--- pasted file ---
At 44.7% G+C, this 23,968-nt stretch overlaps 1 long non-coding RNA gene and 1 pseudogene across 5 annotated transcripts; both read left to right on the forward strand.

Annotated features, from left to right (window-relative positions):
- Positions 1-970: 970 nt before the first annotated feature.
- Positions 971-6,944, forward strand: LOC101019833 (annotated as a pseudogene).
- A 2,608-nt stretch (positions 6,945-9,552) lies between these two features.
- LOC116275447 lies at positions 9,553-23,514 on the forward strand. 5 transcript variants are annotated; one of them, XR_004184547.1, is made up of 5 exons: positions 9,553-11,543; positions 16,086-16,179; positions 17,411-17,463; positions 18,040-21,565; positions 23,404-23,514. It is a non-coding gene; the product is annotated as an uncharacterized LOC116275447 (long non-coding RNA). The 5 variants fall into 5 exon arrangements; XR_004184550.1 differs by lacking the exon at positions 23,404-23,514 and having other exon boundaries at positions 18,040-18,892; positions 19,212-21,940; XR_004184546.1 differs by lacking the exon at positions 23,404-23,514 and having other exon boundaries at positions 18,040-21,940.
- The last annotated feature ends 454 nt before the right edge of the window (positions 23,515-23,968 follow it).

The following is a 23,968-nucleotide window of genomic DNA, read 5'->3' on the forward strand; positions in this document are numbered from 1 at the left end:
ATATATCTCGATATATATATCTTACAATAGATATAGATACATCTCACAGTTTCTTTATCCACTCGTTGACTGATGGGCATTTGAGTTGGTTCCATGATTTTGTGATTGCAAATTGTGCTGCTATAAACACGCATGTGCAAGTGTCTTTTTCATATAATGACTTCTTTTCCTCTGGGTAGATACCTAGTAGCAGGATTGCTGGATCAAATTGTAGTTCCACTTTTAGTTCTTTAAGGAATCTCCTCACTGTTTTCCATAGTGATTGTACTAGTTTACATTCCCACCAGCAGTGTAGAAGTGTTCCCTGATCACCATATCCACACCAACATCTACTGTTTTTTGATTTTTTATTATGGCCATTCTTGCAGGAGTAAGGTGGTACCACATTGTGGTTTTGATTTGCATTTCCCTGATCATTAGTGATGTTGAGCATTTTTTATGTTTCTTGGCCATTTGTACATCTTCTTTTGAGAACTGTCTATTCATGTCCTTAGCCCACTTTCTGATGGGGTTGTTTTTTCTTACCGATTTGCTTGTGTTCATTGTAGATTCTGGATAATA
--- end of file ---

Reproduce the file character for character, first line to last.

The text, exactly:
At 44.7% G+C, this 23,968-nt stretch overlaps 1 long non-coding RNA gene and 1 pseudogene across 5 annotated transcripts; both read left to right on the forward strand.

Annotated features, from left to right (window-relative positions):
- Positions 1-970: 970 nt before the first annotated feature.
- Positions 971-6,944, forward strand: LOC101019833 (annotated as a pseudogene).
- A 2,608-nt stretch (positions 6,945-9,552) lies between these two features.
- LOC116275447 lies at positions 9,553-23,514 on the forward strand. 5 transcript variants are annotated; one of them, XR_004184547.1, is made up of 5 exons: positions 9,553-11,543; positions 16,086-16,179; positions 17,411-17,463; positions 18,040-21,565; positions 23,404-23,514. It is a non-coding gene; the product is annotated as an uncharacterized LOC116275447 (long non-coding RNA). The 5 variants fall into 5 exon arrangements; XR_004184550.1 differs by lacking the exon at positions 23,404-23,514 and having other exon boundaries at positions 18,040-18,892; positions 19,212-21,940; XR_004184546.1 differs by lacking the exon at positions 23,404-23,514 and having other exon boundaries at positions 18,040-21,940.
- The last annotated feature ends 454 nt before the right edge of the window (positions 23,515-23,968 follow it).

The following is a 23,968-nucleotide window of genomic DNA, read 5'->3' on the forward strand; positions in this document are numbered from 1 at the left end:
ATATATCTCGATATATATATCTTACAATAGATATAGATACATCTCACAGTTTCTTTATCCACTCGTTGACTGATGGGCATTTGAGTTGGTTCCATGATTTTGTGATTGCAAATTGTGCTGCTATAAACACGCATGTGCAAGTGTCTTTTTCATATAATGACTTCTTTTCCTCTGGGTAGATACCTAGTAGCAGGATTGCTGGATCAAATTGTAGTTCCACTTTTAGTTCTTTAAGGAATCTCCTCACTGTTTTCCATAGTGATTGTACTAGTTTACATTCCCACCAGCAGTGTAGAAGTGTTCCCTGATCACCATATCCACACCAACATCTACTGTTTTTTGATTTTTTATTATGGCCATTCTTGCAGGAGTAAGGTGGTACCACATTGTGGTTTTGATTTGCATTTCCCTGATCATTAGTGATGTTGAGCATTTTTTATGTTTCTTGGCCATTTGTACATCTTCTTTTGAGAACTGTCTATTCATGTCCTTAGCCCACTTTCTGATGGGGTTGTTTTTTCTTACCGATTTGCTTGTGTTCATTGTAGATTCTGGATAATA